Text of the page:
You don't get it old man. It was corrupt government that bailed out and settled with corrupt corporations. The Constitution was circumvented, leaving the victims, homeowners and investors with no legal recourse for restitution. It was that very government that you seem to be enamored with that stops the wheels of justice rather than promotes it.

    We don't need too much government or too little government. We need the right amount of righteous government and the Constitution is the very best gauge of what is the right amount. When corrupt government rules, I suppose we all lose.

  • DN Subscriber 2 SLC, UT
    Feb. 10, 2013 5:14 p.m.

    Twice earlier today I submitted comments defending John Swallow, (about 10:00 and 1:00) but neither was approved or denied, they just vanished into moderation limbo.

    My comments refuting the liberal witch hunt against Swallow did not support the party line.

    The Desert News sure seems to lean to the liberal left more every day with their advocacy journalism. And now, with their moderation policy for comments.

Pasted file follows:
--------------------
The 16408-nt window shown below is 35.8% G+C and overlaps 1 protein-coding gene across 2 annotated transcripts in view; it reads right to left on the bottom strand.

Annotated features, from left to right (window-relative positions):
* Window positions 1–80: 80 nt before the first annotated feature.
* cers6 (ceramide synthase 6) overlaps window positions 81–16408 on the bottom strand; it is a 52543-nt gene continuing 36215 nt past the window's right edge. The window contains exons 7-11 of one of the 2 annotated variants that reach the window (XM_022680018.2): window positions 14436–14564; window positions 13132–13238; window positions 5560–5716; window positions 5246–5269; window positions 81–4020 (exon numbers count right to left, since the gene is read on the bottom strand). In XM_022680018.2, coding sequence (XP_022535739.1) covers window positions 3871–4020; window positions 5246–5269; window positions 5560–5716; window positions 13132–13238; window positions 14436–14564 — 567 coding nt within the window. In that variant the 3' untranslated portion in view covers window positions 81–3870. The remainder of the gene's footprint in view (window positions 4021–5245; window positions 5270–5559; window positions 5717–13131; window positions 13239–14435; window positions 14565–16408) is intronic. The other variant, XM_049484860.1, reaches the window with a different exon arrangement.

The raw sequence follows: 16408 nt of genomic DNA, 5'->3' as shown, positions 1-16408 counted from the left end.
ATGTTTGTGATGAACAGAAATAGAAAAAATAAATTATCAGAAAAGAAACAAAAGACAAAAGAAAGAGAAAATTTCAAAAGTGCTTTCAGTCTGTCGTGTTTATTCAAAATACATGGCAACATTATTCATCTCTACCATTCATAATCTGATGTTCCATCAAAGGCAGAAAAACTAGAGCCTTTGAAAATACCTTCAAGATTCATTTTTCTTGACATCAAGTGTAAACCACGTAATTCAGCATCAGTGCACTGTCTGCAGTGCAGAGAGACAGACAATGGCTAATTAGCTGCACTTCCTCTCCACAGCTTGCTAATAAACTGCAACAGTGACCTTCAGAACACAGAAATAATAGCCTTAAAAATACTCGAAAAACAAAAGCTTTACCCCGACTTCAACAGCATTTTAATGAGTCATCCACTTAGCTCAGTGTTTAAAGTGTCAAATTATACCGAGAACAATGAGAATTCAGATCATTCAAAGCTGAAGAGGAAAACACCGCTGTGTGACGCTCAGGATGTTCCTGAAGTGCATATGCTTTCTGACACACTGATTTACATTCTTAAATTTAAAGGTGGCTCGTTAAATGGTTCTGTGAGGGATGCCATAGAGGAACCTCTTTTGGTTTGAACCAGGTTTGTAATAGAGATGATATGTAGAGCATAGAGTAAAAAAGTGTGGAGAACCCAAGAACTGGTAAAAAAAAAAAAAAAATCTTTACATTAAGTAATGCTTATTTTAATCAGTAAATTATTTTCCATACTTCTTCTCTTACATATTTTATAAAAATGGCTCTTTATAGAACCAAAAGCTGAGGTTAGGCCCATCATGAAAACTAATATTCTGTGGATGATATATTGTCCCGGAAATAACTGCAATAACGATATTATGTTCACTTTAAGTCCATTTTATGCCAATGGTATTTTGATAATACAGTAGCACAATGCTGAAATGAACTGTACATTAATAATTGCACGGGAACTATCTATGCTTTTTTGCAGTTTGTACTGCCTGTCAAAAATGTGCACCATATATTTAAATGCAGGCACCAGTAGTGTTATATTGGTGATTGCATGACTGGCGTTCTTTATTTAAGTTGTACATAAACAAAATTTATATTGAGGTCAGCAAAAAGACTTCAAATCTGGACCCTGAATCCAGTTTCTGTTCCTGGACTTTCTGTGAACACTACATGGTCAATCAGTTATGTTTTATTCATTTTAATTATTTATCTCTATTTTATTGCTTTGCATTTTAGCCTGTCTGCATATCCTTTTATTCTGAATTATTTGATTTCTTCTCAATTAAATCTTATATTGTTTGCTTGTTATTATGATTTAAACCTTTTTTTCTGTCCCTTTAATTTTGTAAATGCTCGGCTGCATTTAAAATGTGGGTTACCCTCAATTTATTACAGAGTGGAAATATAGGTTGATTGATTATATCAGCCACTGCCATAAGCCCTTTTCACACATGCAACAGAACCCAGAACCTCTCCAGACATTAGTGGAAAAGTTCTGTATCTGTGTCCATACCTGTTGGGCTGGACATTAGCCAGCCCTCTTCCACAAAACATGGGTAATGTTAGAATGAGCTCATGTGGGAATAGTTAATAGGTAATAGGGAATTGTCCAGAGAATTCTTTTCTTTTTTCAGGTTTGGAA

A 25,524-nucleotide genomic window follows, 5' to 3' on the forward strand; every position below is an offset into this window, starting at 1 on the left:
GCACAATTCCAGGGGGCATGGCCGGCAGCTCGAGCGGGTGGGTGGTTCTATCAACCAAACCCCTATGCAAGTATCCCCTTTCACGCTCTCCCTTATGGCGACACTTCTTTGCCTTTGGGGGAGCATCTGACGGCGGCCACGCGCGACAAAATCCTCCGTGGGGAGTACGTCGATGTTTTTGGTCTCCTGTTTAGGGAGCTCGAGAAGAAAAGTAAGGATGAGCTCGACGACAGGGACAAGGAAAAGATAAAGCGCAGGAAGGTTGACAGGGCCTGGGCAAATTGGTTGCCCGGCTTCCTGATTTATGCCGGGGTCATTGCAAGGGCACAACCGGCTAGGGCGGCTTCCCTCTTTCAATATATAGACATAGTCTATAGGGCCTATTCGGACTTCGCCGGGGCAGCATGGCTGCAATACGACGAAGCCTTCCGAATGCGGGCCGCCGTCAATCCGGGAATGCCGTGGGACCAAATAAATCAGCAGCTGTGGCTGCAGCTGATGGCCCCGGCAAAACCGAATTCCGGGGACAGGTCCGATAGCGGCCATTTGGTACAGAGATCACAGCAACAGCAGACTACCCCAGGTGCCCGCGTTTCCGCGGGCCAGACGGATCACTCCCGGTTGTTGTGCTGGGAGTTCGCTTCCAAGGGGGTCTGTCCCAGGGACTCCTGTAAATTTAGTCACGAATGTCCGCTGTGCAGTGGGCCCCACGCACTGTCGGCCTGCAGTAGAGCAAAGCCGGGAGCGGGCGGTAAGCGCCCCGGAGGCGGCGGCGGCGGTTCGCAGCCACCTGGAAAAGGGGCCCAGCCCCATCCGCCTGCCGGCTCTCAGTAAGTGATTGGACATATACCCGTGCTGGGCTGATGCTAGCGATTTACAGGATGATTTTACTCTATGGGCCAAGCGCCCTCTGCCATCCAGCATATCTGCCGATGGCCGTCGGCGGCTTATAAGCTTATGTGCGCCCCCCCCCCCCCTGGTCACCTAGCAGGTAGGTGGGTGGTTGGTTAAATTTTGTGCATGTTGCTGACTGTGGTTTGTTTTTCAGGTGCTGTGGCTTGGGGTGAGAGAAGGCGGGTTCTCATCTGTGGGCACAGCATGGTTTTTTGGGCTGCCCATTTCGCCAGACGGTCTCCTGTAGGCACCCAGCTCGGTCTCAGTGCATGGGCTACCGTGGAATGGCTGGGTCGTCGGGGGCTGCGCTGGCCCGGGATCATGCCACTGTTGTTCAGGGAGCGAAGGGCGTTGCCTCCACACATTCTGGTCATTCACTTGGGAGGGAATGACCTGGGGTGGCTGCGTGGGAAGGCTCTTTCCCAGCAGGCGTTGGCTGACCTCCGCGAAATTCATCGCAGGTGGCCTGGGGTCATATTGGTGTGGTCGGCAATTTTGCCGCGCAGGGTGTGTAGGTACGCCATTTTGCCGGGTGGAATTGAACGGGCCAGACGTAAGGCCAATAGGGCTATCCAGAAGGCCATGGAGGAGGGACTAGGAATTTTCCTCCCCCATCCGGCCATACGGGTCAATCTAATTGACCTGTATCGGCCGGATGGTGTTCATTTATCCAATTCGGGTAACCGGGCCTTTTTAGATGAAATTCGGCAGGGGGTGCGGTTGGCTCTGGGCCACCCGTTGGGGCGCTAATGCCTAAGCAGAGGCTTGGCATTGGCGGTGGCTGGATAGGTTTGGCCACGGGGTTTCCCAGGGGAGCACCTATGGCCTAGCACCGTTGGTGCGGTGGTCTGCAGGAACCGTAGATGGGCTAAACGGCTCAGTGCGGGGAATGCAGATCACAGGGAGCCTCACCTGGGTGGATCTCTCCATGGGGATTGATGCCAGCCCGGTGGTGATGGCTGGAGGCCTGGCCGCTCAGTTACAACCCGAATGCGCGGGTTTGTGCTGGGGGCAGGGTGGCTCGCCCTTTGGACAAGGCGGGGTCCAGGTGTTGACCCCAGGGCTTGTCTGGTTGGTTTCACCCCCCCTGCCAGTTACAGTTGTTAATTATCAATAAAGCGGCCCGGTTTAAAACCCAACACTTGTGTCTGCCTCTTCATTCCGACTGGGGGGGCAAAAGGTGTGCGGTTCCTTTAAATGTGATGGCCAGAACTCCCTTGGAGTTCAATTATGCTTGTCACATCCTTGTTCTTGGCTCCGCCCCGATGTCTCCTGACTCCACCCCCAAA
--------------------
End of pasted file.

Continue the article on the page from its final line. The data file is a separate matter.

Which reaffirms my faith that John Swallow is innocent of any allegations of illegal or unethical acts.

  • one vote Salt Lake City, UT
    Feb. 10, 2013 3:36 p.m.

    An Orem doughnut shop? Who bought the doughnuts, were they jelly? How much cash in the to go bag?

  • Reasonable Person Layton, UT
    Feb. 10, 2013 2:49 p.m.

    NeilT - your comment that the "government should stay out of your business" is EXACTLY why we need governmental oversight.

    As of right now, I will no longer do business with ANYONE based in Clearfield, Utah -- until I know that someone named "Neil T" is NOT associated with that business.

    You, NeilT, have smeared everyone in your town.

  • Most Truthful and Patriotic Layton, UT
    Feb. 10, 2013 2:43 p.m.

    ".....a guileless person prone to giving others the benefit of the doubt.